APIs: Copyright-Free and Integration-Ready
I’m sure you know by now about the API ruling by a federal judge in the Oracle vs. Google case. I was reading about it recently, and noticed that, as usual with these things, there are nuances to the judge’s ruling.
For instance, the Mercury News says the judge noted a few key reasons for his finding:
Google’s Android code was written largely independent of and without actually copying Oracle’s proprietary software.
- The structure of the APIs is like an organizing “system” or “method of operation,” and the U.S. copyright law is clear that you cannot copyright that.
But it’s this caveat from the article on the judge’s ruling that really caught my eye:
“This order does not hold that Java API packages are free for all to use without license,” Alsup wrote. “Rather, it holds on the specific facts of this case, the particular elements replicated by Google were free for all to use under the Copyright Act.”
So, I agree with ZDNet; it’s a narrow ruling. Before you go copying APIs, keep that in mind. On the other hand, the timing could prove critical, as more businesses and enterprises are finally embracing APIs as a strategic, revenue-driving tool.
On a related note, I was reading a Jaime Ryan’s response to the news. Ryan is the partner solutions architect of Layer 7.
He explains that, surprisingly, the API parts of the Oracle vs. Google dispute lead to a lot of questions from IT folks about APIs — which should tell business leaders that while APIs are a great business strategy, they can also be a bit complicated to understand.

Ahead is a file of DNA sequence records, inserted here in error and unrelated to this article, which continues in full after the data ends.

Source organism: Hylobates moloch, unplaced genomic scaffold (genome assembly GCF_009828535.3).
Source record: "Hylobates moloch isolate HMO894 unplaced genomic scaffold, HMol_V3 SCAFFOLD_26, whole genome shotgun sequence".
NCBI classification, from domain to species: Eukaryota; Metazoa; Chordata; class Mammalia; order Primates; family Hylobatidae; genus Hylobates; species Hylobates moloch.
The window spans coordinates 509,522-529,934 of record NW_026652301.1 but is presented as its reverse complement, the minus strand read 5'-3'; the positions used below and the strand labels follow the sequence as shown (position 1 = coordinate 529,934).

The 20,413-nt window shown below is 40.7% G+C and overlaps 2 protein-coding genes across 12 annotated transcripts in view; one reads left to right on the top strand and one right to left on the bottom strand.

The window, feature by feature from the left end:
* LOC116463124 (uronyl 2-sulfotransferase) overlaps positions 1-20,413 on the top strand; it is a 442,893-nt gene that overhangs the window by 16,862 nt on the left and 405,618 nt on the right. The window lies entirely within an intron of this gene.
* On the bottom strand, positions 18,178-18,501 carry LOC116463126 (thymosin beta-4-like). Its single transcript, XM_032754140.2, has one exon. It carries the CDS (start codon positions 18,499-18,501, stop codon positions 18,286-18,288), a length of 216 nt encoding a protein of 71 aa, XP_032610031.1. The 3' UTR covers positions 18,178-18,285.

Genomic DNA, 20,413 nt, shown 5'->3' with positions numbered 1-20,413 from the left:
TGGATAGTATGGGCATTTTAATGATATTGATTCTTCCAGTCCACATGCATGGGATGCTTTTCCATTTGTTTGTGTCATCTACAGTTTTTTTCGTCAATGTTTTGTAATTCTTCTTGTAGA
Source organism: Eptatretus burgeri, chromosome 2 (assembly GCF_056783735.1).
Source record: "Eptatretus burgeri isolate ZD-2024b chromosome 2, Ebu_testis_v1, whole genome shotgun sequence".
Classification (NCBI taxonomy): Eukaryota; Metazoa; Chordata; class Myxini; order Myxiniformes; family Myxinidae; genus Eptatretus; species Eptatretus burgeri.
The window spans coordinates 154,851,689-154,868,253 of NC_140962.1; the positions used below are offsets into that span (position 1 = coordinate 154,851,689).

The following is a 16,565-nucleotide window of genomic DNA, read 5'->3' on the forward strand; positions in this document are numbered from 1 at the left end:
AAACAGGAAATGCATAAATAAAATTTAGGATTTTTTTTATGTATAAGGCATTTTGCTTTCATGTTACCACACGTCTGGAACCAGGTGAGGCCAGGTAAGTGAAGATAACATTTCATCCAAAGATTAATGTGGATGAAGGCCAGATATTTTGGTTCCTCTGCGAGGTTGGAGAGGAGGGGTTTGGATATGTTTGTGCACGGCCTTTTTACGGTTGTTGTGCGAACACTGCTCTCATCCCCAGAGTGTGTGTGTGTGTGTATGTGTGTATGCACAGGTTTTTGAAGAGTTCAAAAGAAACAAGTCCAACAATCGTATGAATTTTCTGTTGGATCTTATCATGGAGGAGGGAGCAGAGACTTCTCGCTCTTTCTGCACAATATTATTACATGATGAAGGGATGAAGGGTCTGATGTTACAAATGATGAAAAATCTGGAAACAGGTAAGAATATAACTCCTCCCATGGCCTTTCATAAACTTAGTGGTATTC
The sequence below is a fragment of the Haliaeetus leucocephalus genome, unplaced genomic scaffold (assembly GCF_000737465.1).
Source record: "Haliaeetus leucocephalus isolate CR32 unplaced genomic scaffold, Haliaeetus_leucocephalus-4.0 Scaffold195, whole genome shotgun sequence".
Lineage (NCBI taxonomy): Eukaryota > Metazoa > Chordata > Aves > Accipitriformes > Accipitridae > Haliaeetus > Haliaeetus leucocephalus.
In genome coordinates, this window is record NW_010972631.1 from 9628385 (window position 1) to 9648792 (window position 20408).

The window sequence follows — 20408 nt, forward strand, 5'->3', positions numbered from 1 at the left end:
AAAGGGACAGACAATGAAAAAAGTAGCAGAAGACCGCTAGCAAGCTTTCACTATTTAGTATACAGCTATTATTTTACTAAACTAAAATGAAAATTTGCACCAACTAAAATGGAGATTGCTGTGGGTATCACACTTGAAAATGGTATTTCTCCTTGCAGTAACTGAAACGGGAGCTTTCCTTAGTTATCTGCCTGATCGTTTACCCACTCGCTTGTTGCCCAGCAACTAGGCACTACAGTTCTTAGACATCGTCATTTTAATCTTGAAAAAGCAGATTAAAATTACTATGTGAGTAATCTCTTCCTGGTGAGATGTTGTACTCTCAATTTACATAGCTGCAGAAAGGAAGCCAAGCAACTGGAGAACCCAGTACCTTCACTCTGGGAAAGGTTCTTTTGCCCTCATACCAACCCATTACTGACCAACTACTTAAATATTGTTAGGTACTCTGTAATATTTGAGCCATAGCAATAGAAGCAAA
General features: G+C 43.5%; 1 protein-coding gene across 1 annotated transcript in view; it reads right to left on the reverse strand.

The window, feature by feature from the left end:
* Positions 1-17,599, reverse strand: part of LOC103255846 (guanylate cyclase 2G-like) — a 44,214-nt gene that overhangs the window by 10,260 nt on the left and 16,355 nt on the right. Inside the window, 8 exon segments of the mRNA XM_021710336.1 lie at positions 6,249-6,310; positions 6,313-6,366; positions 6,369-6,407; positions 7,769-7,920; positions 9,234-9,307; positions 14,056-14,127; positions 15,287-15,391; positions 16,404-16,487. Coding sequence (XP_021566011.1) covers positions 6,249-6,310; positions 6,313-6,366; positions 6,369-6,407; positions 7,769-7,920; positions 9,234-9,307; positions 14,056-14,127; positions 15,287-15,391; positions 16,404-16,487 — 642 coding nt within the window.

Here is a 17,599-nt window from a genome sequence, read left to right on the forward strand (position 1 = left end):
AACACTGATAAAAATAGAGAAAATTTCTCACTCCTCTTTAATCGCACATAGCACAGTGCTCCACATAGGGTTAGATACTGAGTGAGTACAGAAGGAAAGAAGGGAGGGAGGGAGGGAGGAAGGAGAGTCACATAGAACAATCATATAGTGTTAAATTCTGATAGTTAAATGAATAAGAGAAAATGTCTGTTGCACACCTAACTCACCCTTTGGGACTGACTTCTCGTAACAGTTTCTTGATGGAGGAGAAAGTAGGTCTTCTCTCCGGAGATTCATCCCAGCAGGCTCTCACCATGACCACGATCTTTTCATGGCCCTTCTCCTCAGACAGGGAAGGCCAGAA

Readers wanted to know if language APIs are different from Web, cloud, mobile or other APIs.
Ryan’s response, like the ruling, was nuanced:
Language APIs certainly appear to be different from Web APIs. They are bound to language syntax and define local functions, which are then compiled or interpreted into bytecode and executed on a low-level platform. Web APIs, on the other hand, are generally language-independent and use basic networking protocols to execute remote services often hosted by an external party.
But when you come down to it, they’re all by definition APIs, and so, serving the same purpose, he added.
And here is where he explains APIs in a way that, to my thinking, shows they should at least be counted as a sort of attachment for your integration toolbox.
“To use a travel metaphor, APIs are not a destination — they are the directions to a destination,” he writes.
Close enough, says I. And anyway, there are plenty of APIs that deal with integration. For instance, Informatica offers an Informatica Cloud API. If you’d like to peruse the integration-specific APIs, check out the tags for “sharing” and “file sharing.”
Written by Loraine Lawson and originally published in www.itbusinessedge.com